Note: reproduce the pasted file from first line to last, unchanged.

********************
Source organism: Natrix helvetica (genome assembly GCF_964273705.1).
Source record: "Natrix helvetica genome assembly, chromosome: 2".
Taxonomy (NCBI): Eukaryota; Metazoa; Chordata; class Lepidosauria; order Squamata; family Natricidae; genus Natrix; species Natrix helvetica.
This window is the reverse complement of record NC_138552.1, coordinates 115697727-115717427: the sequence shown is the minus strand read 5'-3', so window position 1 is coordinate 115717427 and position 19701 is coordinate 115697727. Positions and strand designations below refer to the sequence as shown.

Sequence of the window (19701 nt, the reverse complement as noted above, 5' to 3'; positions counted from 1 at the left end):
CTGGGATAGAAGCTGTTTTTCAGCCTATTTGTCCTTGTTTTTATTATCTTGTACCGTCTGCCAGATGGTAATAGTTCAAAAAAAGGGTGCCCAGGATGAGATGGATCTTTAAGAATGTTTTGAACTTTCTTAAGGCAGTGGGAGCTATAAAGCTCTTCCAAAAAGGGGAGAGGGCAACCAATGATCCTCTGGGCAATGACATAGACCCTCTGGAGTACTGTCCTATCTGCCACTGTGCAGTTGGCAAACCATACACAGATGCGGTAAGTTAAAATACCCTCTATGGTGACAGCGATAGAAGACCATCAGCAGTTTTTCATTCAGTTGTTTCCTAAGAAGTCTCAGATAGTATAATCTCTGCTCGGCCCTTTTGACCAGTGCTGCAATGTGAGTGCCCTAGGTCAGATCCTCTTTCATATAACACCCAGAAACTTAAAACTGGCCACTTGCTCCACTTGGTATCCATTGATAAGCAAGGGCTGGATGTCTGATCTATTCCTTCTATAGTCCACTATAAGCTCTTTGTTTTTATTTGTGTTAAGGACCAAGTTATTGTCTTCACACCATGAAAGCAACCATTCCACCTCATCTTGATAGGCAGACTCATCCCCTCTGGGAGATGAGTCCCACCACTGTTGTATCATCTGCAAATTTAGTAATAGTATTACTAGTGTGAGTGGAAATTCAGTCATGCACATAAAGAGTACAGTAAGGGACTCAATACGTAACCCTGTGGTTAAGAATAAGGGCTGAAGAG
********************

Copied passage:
Source organism: Natrix helvetica (genome assembly GCF_964273705.1).
Source record: "Natrix helvetica genome assembly, chromosome: 2".
Taxonomy (NCBI): Eukaryota; Metazoa; Chordata; class Lepidosauria; order Squamata; family Natricidae; genus Natrix; species Natrix helvetica.
This window is the reverse complement of record NC_138552.1, coordinates 115697727-115717427: the sequence shown is the minus strand read 5'-3', so window position 1 is coordinate 115717427 and position 19701 is coordinate 115697727. Positions and strand designations below refer to the sequence as shown.

Sequence of the window (19701 nt, the reverse complement as noted above, 5' to 3'; positions counted from 1 at the left end):
CTGGGATAGAAGCTGTTTTTCAGCCTATTTGTCCTTGTTTTTATTATCTTGTACCGTCTGCCAGATGGTAATAGTTCAAAAAAAGGGTGCCCAGGATGAGATGGATCTTTAAGAATGTTTTGAACTTTCTTAAGGCAGTGGGAGCTATAAAGCTCTTCCAAAAAGGGGAGAGGGCAACCAATGATCCTCTGGGCAATGACATAGACCCTCTGGAGTACTGTCCTATCTGCCACTGTGCAGTTGGCAAACCATACACAGATGCGGTAAGTTAAAATACCCTCTATGGTGACAGCGATAGAAGACCATCAGCAGTTTTTCATTCAGTTGTTTCCTAAGAAGTCTCAGATAGTATAATCTCTGCTCGGCCCTTTTGACCAGTGCTGCAATGTGAGTGCCCTAGGTCAGATCCTCTTTCATATAACACCCAGAAACTTAAAACTGGCCACTTGCTCCACTTGGTATCCATTGATAAGCAAGGGCTGGATGTCTGATCTATTCCTTCTATAGTCCACTATAAGCTCTTTGTTTTTATTTGTGTTAAGGACCAAGTTATTGTCTTCACACCATGAAAGCAACCATTCCACCTCATCTTGATAGGCAGACTCATCCCCTCTGGGAGATGAGTCCCACCACTGTTGTATCATCTGCAAATTTAGTAATAGTATTACTAGTGTGAGTGGAAATTCAGTCATGCACATAAAGAGTACAGTAAGGGACTCAATACGTAACCCTGTGGTTAAGAATAAGGGCTGAAGAG